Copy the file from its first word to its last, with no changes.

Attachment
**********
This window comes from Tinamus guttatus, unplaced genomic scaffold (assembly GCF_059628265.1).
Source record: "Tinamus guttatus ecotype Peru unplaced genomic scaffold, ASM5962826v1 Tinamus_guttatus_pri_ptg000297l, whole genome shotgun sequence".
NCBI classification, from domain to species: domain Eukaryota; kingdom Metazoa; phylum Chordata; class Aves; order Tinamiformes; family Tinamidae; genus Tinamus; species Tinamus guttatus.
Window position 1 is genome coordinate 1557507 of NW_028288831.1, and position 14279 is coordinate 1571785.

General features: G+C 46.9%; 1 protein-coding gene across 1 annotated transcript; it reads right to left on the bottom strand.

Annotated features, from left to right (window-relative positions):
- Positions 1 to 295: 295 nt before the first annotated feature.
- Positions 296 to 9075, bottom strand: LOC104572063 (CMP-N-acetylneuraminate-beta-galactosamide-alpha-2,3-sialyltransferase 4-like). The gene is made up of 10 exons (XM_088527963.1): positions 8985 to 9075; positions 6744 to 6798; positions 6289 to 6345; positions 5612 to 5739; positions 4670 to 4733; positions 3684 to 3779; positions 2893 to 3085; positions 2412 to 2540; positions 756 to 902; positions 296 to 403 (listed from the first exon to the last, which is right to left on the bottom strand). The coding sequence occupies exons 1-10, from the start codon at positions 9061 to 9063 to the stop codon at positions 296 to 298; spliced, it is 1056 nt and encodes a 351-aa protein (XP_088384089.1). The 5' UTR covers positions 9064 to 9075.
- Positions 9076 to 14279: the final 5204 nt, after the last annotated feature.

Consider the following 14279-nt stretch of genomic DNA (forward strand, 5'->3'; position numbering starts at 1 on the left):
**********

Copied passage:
This window comes from Tinamus guttatus, unplaced genomic scaffold (assembly GCF_059628265.1).
Source record: "Tinamus guttatus ecotype Peru unplaced genomic scaffold, ASM5962826v1 Tinamus_guttatus_pri_ptg000297l, whole genome shotgun sequence".
NCBI classification, from domain to species: domain Eukaryota; kingdom Metazoa; phylum Chordata; class Aves; order Tinamiformes; family Tinamidae; genus Tinamus; species Tinamus guttatus.
Window position 1 is genome coordinate 1557507 of NW_028288831.1, and position 14279 is coordinate 1571785.

General features: G+C 46.9%; 1 protein-coding gene across 1 annotated transcript; it reads right to left on the bottom strand.

Annotated features, from left to right (window-relative positions):
- Positions 1 to 295: 295 nt before the first annotated feature.
- Positions 296 to 9075, bottom strand: LOC104572063 (CMP-N-acetylneuraminate-beta-galactosamide-alpha-2,3-sialyltransferase 4-like). The gene is made up of 10 exons (XM_088527963.1): positions 8985 to 9075; positions 6744 to 6798; positions 6289 to 6345; positions 5612 to 5739; positions 4670 to 4733; positions 3684 to 3779; positions 2893 to 3085; positions 2412 to 2540; positions 756 to 902; positions 296 to 403 (listed from the first exon to the last, which is right to left on the bottom strand). The coding sequence occupies exons 1-10, from the start codon at positions 9061 to 9063 to the stop codon at positions 296 to 298; spliced, it is 1056 nt and encodes a 351-aa protein (XP_088384089.1). The 5' UTR covers positions 9064 to 9075.
- Positions 9076 to 14279: the final 5204 nt, after the last annotated feature.

Consider the following 14279-nt stretch of genomic DNA (forward strand, 5'->3'; position numbering starts at 1 on the left):